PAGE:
Hey Leland, Well spoken and most educational. How about what's happening in Hong Kong? What's the real agenda of Bejing? South China Sea, blocking of US Navy, as it all seems like a land and sea take over. Your thoughts please.
    • WC
      Wilson C.
      2 October 2019 @ 03:27
      George Friedman has written about the geography of China and how critical it is (for China) to be able to have control over it's maritime trade routes. Google it for another perspective vs the taking over the world thesis.
  • GH
    Gary H.
    1 October 2019 @ 13:54
    Excellent content. Please have back quarterly for an update
  • Nv
    Nick v.
    1 October 2019 @ 13:05
    40% of Australian exports are iron ore and coal = highly exposed
    • SS
      Shanthi S.
      5 October 2019 @ 03:25
      Gulp.
  • IH
    Iain H.
    1 October 2019 @ 12:50
    I liked this interview. Another piece in the puzzle for me.
  • jc
    james c.
    1 October 2019 @ 12:30
    It is interesting there was not one mention of the impact of swine flu on pork supply/ prices. I understand this could have a +\- 5yr impact on supply, which surely must have a short and medium term impact on prices /inflation and citizenry?
    • TN
      Tyler N. | Real Vision
      1 October 2019 @ 12:31
      Tony Nash may be talking about this later in the week;)
  • TS
    Taranvir S.
    1 October 2019 @ 11:06
    All of us can guess and make estimates for Chinese data. Yet, CCP will surprise you with official data at any instance in the future
  • CD
    Christine D.
    1 October 2019 @ 10:41
    Super one sided
  • SG
    Sven G.
    1 October 2019 @ 09:25
    interesting content. nice to see that the questions are now narrated :D
  • OD
    Orin D.
    1 October 2019 @ 08:29
    I'm on a paid membership and am hearing ads at the end of every video. unacceptable
    • BR
      Ben R.
      1 October 2019 @ 10:09
      Let’s play a game! I’m going to read out three sentences, and you have to guess what they have in common. Here we go. “This has literally changed my life! I am currently so pissed off about ads I burned down my entire house!🔥” Power pause for dramatic effect👌😉 “This ad has been absolutely spot on I am currently 30% more ready to click the link but will it make the ads stop ? “ Pause again. “This is effectively a macro microphone from two of the best for an up sell” Give up? These are the inner voices of our paid subscribers. I think a banner would be good at the bottom of the comments section as an alternative. Your videos would be better without the sell pollution.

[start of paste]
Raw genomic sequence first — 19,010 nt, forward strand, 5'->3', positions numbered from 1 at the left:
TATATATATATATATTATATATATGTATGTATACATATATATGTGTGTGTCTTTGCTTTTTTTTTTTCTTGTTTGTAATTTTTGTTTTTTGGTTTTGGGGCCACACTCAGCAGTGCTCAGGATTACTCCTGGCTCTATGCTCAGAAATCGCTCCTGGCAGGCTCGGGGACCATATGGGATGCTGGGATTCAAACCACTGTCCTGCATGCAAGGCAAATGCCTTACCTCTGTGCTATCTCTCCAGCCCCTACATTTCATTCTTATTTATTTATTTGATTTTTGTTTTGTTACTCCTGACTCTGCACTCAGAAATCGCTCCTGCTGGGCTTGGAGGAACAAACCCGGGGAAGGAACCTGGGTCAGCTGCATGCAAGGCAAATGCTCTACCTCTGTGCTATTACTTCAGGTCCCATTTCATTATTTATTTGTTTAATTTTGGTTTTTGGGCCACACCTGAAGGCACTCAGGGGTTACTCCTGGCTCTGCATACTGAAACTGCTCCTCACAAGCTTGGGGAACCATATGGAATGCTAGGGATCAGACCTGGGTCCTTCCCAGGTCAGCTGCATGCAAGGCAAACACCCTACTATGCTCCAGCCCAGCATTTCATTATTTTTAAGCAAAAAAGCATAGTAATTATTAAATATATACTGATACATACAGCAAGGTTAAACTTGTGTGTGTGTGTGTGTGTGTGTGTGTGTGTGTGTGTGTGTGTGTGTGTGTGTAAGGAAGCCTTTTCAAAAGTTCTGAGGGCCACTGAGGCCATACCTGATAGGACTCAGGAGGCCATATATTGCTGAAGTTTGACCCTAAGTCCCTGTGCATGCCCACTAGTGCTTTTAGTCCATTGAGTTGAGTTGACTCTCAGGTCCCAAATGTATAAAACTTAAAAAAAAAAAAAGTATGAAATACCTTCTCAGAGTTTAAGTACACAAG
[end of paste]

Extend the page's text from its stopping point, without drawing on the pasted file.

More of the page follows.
• MS
      Marc S.
      1 October 2019 @ 12:33
      I can’t believe this .. we re are all on a 50 cent per day subscription. So you paid 50 cents to listen to this. And yet there are comments as soon as a guest speaks about his firm, fund, etc. RV is a win win for all involved.
    • MS
      Marc S.
      1 October 2019 @ 12:59
      Ignore earlier comment. Misunderstood. But doesn’t change the fact that for 50 cents a day we can bear with a little ad ;)
    • CL
      Cyril L.
      1 October 2019 @ 17:35
      You know you don't have to listen to the ad if you don't want to, right?
    • GF
      Gordon F.
      2 October 2019 @ 03:48
      The first dozen times or so it came up, I felt as you did, but now I realize that it is my cue to hit "Pause", which ends the ad, and also keeps the video from rolling over to some other video I have already seen, and which also annoys me. So now, when I hear, "Let's play a game," I reflexively hit the pause button, which then gives me time to consider if I have a comment worth making on what I have just seen. Or at least I can peruse the comments in peace.
    • dm
      david m.
      2 October 2019 @ 15:12
      Its a little more clever than that. The folks that are being interviewed are....
    • PP
      Patrick P.
      3 October 2019 @ 12:04
      If you don't want to listen to the ad ... press the mute button and let the video continue while you read these comments....WHALA !
    • WM
      Will M.
      6 October 2019 @ 18:41
      For HEAVEN's SAKE people, just hit the pause or finish buttoned don't listen to the ad. I don't like them either but after the first 3 or 4 pauses I now do it automatically.
  • BH
    Bin H.
    1 October 2019 @ 07:20
    The question still is what China would get to claim some sort of victory to its people if a trade deal is to be signed